• If the first treatment does not work in my child, what
    happens next?
  • How will I know if we need to go back to the hospital or see the doctor?

About the future

Your healthcare team will speak with you and your family about any long-term effects your child might have with proteinuria. In most children, proteinuria is mild.

Follow up

Your child may need to have follow-up appointments at the hospital or clinic, especially if he or she has persistent proteinuria. It is important to go to these appointments, even if your child seems well – remember to bring the results from home urine testing. You will also have the opportunity to ask any questions.

At these appointments, your child may have:
  • his or her height and weight checked
  • a physical examination
  • urine tests – to check for protein and other substances in his or her urine
  • blood tests – to check for the amount of protein and other substances in his or her blood, and measure his or her kidney function
  • his or her blood pressure measured.

It is important that your child keeps all their appointments for these tests, to help prevent long-term damage to their kidneys.

Urine testing at home

You may need to continue to do urine tests at home to check whether the proteinuria has come back. If there is proteinuria for a few days, contact your doctor.

Long-term effects

Mild proteinuria

In most children, proteinuria is only present for a short time. It is harmless and will not cause problems in the long term.

Other types of proteinuria

Children who have the following may need to have treatment or be monitored:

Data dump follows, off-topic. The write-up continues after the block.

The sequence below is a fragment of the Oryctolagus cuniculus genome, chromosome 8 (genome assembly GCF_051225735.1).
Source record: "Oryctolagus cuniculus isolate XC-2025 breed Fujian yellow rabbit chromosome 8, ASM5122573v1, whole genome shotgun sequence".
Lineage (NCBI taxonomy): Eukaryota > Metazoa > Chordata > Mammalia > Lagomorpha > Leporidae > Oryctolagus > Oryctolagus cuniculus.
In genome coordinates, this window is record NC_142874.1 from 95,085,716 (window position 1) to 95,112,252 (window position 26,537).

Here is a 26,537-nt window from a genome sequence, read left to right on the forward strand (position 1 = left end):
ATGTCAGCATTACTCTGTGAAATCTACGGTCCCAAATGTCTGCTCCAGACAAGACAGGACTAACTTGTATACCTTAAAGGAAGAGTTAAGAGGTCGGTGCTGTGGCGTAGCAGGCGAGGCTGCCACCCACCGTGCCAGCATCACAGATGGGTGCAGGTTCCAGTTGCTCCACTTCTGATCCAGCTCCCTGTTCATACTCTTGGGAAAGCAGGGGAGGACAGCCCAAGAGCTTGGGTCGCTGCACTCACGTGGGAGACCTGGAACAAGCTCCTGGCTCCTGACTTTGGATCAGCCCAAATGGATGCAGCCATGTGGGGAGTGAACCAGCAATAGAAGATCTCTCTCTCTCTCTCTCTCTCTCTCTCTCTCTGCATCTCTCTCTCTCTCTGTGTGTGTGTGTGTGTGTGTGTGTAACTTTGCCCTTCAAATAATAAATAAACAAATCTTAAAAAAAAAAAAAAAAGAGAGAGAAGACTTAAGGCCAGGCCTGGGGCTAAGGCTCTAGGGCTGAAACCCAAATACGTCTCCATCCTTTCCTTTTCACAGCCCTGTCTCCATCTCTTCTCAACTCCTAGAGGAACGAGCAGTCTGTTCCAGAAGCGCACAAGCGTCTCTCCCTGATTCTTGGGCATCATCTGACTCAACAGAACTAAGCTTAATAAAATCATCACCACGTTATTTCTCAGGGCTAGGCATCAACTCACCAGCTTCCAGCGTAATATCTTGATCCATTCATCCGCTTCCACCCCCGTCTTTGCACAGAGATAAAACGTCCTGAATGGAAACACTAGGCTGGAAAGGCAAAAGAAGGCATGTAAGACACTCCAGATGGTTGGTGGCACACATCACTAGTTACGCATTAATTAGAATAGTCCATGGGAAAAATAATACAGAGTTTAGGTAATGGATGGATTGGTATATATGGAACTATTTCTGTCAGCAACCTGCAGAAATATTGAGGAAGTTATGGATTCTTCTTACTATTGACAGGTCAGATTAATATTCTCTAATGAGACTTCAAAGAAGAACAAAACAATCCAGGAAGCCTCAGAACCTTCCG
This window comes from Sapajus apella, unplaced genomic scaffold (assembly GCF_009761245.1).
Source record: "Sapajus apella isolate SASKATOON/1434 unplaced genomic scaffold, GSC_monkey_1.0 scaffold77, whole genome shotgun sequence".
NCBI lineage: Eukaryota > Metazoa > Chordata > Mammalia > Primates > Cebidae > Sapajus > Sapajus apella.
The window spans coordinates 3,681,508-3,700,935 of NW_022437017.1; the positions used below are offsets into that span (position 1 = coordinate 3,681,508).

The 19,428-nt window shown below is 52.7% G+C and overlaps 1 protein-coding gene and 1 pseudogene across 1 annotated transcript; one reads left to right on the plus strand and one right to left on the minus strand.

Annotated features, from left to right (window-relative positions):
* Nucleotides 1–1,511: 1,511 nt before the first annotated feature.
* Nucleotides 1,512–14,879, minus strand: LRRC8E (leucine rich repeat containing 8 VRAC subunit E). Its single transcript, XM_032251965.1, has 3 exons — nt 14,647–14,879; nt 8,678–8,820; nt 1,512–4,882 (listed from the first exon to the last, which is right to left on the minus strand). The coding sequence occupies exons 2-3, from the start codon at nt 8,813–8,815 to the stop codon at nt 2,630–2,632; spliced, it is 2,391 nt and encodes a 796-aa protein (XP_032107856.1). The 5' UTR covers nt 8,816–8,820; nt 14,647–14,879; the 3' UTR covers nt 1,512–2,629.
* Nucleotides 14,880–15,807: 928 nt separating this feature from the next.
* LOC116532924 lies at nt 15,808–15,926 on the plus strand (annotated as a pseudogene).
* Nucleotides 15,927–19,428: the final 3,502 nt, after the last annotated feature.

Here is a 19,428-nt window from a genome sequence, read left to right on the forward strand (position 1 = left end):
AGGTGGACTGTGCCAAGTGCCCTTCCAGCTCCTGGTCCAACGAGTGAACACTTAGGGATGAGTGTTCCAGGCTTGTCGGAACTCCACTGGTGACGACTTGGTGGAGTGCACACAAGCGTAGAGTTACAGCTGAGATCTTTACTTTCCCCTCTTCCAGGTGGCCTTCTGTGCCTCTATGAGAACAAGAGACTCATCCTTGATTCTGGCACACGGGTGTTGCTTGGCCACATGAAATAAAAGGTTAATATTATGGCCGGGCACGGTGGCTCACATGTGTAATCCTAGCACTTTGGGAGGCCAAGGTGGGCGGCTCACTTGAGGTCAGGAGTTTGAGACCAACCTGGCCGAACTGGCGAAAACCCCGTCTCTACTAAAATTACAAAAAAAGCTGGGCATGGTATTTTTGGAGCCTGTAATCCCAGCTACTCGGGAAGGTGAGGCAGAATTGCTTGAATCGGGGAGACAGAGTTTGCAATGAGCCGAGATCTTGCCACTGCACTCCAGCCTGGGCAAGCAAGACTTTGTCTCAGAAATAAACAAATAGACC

Kidney damage

In a small number of children the proteinuria is a sign that there may be kidney damage – for example, scars or inflammation in the kidney. Often this damage is minor and the kidneys are working normally.

A very small number of children will have long-term problems with their kidneys. Their kidneys stop working as well as they should – this happens slowly, often over many years. This is called chronic kidney disease (CKD).

If your child has CKD, you and your family will learn more over time about how to help manage the condition, and what to expect.

Impact on our child and our family

Children who have proteinuria can usually do the things that other children their age do. Often no treatment is required and they should be able to continue going to school or nursery. They can play with other children and stay active.

Some child children may need to change their diet and take one or more medicines.

Further support

This can be a stressful time for your child and the whole family, including other children. If your child’s proteinuria is due to a more serious kidney problem, your doctor or nurse will give you more information.

If you have any concerns or need additional support, speak with your doctor or nurse.

Further information

This is the end of the information on proteinuria. If you would like to read more about other conditions affecting the kidneys, tests and diagnosis, treatment or supporting information, you can find a list of topics covered on the infoKID website at www.infoKID.org.uk.

Version 1, November 2013. © RCPCH, BAPN and BKPA 2013, all rights reserved. Reviewed by: November 2016.
 
For details on any sources of information used in this topic, please contact us through the contact us form on our website www.infoKID.org.uk.
 
We take great care to make sure that the information in this leaflet is correct and up-to-date. However, it is important that you ask the advice of your child’s doctor or nurse if you are not sure about something. This information is intended for use in the United Kingdom, and may not apply to other countries. Royal College of Paediatrics and Child Health (RCPCH), British Association of Paediatric Nephrology (BAPN), British Kidney Patient Association (BKPA) and the contributors and editors cannot be held responsible for the accuracy of information, omissions of information, or any actions that may be taken as a consequence of reading this information.